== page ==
ESG topics are organised into logical threads. They share some common themes but, unlike money, ESG outcomes are non-Fungible. A good result on one metric, say diversity equity and inclusion, does not mean a company can ignore it’s carbon footprint.
ESG has three three main categories, but within each category there are five branches. Within each branch, several metrics are defined, and for each of these in turn, sub-metrics often apply too.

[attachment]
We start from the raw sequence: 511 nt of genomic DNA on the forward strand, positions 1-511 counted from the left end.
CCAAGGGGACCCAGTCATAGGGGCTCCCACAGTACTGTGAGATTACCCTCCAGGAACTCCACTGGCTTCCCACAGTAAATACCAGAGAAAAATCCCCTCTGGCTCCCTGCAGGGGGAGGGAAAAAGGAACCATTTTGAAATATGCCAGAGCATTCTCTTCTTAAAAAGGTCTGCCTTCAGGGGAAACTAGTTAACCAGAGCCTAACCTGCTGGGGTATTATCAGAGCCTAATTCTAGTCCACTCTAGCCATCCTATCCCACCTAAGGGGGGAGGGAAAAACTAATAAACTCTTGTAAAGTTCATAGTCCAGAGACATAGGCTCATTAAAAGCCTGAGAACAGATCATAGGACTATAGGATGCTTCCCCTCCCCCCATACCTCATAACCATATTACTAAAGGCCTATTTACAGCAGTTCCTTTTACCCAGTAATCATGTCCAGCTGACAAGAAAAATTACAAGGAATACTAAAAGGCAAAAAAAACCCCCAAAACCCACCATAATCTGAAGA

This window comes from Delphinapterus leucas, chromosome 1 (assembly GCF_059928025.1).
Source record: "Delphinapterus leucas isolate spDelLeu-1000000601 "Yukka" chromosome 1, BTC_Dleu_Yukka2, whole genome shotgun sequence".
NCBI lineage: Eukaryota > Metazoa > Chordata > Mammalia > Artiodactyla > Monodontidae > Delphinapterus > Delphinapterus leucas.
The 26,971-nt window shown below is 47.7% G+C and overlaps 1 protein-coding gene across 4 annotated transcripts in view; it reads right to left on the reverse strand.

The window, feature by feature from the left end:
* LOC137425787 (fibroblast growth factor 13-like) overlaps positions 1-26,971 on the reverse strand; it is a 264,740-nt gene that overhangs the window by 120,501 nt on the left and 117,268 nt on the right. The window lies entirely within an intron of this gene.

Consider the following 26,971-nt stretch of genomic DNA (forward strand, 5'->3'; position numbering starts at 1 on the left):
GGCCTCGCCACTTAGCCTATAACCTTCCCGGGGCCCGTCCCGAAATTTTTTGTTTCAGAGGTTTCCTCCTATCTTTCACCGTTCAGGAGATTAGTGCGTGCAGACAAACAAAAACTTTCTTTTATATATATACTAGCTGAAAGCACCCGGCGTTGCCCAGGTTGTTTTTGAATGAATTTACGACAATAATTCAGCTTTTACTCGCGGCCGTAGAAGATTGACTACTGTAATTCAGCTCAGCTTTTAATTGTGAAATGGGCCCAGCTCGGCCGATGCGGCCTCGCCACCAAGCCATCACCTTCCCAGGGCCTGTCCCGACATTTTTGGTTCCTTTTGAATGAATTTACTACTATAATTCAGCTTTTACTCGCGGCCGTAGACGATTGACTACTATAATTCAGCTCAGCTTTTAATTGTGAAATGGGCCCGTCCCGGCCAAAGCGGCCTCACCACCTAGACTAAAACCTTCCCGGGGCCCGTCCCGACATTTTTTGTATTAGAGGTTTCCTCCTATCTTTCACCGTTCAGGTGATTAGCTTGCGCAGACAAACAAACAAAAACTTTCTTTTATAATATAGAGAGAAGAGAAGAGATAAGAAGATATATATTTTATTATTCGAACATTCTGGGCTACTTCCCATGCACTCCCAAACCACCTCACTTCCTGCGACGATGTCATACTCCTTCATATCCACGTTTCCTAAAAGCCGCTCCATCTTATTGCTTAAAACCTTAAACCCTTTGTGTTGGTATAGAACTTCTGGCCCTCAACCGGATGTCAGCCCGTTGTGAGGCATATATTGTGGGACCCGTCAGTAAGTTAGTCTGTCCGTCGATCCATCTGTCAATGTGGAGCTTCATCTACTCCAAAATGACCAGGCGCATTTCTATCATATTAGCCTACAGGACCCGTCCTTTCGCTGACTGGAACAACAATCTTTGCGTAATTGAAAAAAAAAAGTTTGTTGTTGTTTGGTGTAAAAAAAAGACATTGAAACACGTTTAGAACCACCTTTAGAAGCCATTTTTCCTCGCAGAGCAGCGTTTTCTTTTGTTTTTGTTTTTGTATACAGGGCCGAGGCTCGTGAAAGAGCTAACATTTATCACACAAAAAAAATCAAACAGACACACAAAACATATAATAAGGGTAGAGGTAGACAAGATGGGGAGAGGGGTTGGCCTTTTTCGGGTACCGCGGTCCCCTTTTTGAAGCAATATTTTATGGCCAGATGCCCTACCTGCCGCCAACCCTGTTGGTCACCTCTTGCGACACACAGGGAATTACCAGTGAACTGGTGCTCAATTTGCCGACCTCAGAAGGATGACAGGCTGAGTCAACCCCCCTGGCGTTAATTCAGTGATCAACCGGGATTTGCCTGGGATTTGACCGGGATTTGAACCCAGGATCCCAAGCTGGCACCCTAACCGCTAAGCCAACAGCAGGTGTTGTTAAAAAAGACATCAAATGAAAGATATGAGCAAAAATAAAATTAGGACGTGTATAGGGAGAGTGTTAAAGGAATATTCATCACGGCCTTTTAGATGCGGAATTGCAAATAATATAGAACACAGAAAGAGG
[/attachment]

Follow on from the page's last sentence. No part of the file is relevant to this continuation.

The resulting metrics set is large. Exact definitions vary too. Plainly, though, not all have equal relevance to a particular company.
An ESG exercise is needed to judge the relative importance of ESG factors to a company’s strategy by considering ESG from:
- a risk perspective.
- a reputation viewpoint; and
- a competitive advantage angle.
Measurement and valuation of ESG impacts is at an early stage. This will improve rapidly as management of ESG deepens and as shareholder expectations, and mandatory disclosures (like TCFD and CSRD) become more entrenched.